NY Times Grasps the Inhumanity of Opioid Deprivation: A Decade Too Late

The national newspaper recently published a guest essay that finally got the opioid story straight – something it previously has been unwilling, or unable, to do. The chilling essay was written by a pain management specialist who was unable to get pain meds for her dying mother-in-law, because of the takeover of medicine by the runaway DEA. The Times may have finally gotten it right (but it's worth noting that here at ACSH, we've been doing so for more than a decade).

With few exceptions, the New York Times's coverage of the real story of the opioid crisis – too few pills, not too many – has been atrocious. The newspaper, for the most part, has been blathering the party line – that prescription opioids are driving the soaring overdose death toll. Even as late as 2017, when illicit fentanyl killed roughly twice as many people as prescription opioids we still saw inaccurate nonsense like this:



Overdoses, fueled by opioids, are the leading cause of death for Americans under 50 years old — killing roughly 64,000 people last year, more than guns or car accidents, and doing so at a pace faster than the H.I.V. epidemic did at its peak.

NY Times, 10/26/17

There have been scattered attempts to uncover the true story since then, but only last week did the paper publish a guest essay by Dr. Shravani Durbhakula, a Vanderbilt University anesthesiologist and pain management specialist, that hammered home how much damage the DEA has done to Americans who have done nothing wrong except become sick or injured.

But, what took so long? Let's look at the essay...

...starting with the title:

The D.E.A. Needs to Stay Out of Medicine (March 2024)

Dr. Jeffrey Singer and I (except where noted) have been warning about this for years. Some recent examples include:

In her essay, Dr. Durbhakula writes how neither she nor her husband – both physicians – were unable to obtain a sufficient amount of hydrocodone or oxycodone to treat the pain arising from her mother-in-law's pancreatic cancer, which had metastasized to her spine. [Emphasis added]

My mother-in-law’s 30-day prescriptions were filled with only enough medication to last a few days, and her care team required in-person visits for new scripts. Despite being riddled with painful tumors, she endured a tortuous cycle of uncertainty and travel, stressing her already immunocompromised body to secure her medications. 

 S. Durbhakula, M.D.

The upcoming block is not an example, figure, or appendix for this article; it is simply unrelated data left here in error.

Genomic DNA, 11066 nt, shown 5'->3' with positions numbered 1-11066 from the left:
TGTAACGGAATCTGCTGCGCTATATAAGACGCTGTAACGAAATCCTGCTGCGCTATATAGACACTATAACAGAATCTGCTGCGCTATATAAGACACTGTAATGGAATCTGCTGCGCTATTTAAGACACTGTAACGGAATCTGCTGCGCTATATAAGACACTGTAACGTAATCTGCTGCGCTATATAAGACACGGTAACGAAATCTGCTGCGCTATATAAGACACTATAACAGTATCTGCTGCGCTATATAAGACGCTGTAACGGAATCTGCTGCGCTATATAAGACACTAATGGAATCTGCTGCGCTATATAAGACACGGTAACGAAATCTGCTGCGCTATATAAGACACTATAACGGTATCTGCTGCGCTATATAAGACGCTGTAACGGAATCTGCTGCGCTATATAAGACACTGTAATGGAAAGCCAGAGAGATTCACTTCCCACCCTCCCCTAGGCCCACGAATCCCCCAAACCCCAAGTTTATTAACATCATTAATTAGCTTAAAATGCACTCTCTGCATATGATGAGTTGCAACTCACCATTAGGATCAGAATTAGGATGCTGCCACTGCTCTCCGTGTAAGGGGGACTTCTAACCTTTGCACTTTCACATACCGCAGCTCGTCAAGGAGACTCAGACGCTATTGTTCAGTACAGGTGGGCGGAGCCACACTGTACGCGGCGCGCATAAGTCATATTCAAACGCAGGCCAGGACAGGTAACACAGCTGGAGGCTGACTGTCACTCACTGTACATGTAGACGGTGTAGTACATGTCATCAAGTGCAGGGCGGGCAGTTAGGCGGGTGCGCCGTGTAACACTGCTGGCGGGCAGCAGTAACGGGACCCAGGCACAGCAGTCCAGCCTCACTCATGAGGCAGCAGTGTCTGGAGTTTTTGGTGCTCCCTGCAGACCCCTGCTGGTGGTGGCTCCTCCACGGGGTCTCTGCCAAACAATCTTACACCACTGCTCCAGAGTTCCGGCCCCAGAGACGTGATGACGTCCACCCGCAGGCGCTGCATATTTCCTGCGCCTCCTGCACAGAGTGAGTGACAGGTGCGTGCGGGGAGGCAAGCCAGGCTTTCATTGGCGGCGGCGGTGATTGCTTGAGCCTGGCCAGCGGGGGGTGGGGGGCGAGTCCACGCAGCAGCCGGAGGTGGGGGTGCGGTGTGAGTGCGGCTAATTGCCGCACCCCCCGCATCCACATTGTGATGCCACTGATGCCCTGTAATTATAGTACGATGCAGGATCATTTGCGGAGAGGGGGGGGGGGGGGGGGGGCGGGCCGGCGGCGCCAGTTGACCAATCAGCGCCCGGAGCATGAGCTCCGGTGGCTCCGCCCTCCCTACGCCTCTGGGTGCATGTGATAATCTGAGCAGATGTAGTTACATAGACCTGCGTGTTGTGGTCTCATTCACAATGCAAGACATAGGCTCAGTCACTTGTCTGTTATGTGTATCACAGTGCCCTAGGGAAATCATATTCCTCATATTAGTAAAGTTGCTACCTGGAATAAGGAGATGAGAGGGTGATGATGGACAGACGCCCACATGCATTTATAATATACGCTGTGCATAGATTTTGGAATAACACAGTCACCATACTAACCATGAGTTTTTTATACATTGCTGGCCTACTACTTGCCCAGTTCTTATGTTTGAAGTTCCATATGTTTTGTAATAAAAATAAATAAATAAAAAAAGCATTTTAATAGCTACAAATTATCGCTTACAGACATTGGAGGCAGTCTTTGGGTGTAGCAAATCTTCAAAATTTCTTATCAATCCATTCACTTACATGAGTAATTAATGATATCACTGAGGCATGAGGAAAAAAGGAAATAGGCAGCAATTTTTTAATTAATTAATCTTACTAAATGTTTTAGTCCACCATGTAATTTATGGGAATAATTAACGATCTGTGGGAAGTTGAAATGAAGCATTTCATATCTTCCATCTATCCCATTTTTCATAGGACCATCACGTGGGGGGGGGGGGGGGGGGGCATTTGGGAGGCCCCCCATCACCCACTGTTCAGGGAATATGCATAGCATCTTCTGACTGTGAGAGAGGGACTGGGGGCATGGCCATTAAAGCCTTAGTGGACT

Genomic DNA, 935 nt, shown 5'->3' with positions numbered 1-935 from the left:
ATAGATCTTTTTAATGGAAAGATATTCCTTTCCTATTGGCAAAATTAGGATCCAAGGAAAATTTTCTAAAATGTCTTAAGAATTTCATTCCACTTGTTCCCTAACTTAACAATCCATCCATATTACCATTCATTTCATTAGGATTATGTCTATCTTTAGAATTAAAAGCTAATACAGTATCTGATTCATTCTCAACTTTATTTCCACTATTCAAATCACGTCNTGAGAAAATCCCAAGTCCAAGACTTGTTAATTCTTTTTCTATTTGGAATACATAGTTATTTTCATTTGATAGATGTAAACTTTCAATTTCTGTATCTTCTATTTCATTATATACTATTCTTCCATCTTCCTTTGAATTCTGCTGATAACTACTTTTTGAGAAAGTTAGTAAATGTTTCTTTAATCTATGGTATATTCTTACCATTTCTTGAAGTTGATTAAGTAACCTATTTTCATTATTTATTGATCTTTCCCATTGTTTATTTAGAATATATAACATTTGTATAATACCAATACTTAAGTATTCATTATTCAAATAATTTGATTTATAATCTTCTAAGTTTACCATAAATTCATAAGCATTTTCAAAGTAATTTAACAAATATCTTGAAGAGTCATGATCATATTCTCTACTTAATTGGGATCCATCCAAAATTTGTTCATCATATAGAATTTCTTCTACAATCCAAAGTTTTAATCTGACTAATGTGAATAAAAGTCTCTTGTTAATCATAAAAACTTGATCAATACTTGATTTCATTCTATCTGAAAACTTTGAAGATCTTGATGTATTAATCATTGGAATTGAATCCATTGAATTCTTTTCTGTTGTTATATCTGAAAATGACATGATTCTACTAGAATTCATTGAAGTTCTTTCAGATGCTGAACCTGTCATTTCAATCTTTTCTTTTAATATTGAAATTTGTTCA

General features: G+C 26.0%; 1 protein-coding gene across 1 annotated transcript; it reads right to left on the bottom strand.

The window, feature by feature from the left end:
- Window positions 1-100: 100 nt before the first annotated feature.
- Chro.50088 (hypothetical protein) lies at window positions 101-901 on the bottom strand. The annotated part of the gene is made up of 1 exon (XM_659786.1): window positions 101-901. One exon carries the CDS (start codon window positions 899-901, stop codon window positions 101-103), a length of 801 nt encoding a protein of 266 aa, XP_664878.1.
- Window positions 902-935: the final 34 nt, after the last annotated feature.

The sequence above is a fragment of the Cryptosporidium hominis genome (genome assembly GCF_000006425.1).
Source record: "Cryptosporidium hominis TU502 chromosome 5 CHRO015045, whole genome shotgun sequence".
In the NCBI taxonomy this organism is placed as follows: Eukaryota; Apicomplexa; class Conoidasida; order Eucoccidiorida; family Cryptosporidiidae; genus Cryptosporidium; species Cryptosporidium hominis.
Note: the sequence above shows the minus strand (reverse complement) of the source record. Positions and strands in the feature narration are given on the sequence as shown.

Any pain patient will tell you that the denial of pain medication is pervasive and pernicious, something I have written about as early as 2016 and as recently as 2024. Dr. Singer and I made this clear in the Philadelphia Inquirer in 2021:

And I have written about other cases:


America’s new wave of fatalities is largely a result of the illicit market, specifically illicit fentanyl.

This has been well beyond obvious for many years. Here's one of many examples:

Paradoxically, the D.E.A.’s production cuts may drive patients to seek opioids on the illicit market, where access is easy but drugs are laced unpredictably with fentanyl, xylazine and other deadly synthetics.

This is an example of the "Iron Law of Prohibition" – the harder the enforcement the more dangerous the replacement drug will be. something Dr. Singer and I have written about a number of times, including:

We’ve seen this play out before: When the D.E.A. made legal access to products containing hydrocodone more difficult in 2014, the sale of opioids through online illicit markets increased to 13.7 percent of all drug sales from an estimated 6.7 percent, and sales shifted toward more potent opioids like fentanyl.

Yes, the rescheduling of hydrocodone from III to II was an early signal that drug policy was about to take a radical turn, and not for the better, something I wrote in 2013:

"In theory, fewer opioids sold means fewer inappropriate scripts filled, which should curb the diversion of prescription opioids for illicit purposes and decrease overdose deaths — right? I can tell you from the front lines that that’s not quite right."

It has been obvious for years that all attempts to minimize the supply and/or availability of prescription opioids have cost lives, not saved them, something that Jeff Singer and I published, also in the Philadelphia Inquirer, in 2020:

[L]astly, the government should strip the D.E.A. of its authority to suspend providers’ controlled substance licenses when dangers arise and should hand that power over to these public health agencies.

Our government, specifically the DEA has become a malignant force, inserting itself between doctors and their patients, taking power and autonomy from both, something that was evident in 2017:

Opioid ‘crisis’ leading government to disrupt doctor-patient relationship (Bloom, Las Vegas Review-Journal, 2017)

Of all the issues that Dr. Durbhakula discussed, this is the most important. The DEA, which knows nothing about medicine, or pharmacology (1) (and precious little about drugs, ether) has acquired enormous power and the agency is wielding it like a sword, much like J. Edgar Hoover's FBI during prohibition. As bad as the 1920s FBI was, at least it was going after criminals. Now, the DEA is going after honest doctors who dare prescribe more than what is an arbitrary dose in the first place and targeting them as criminals.

The result? More pain, more death, the end of the doctor-patient relationship, and the ceding of our right to proper health care to a malevolent, rogue agency. Yes, the DEA needs to get the hell out of the business of human health. Now. 


(1) But Red Lawhern, Ph.D., an ACSH advisor knows plenty. Here is his published comment to the FDA from 2021: Comment from Richard Lawhern, Ph.D., Posted by the Food and Drug Administration on Jun 3, 2021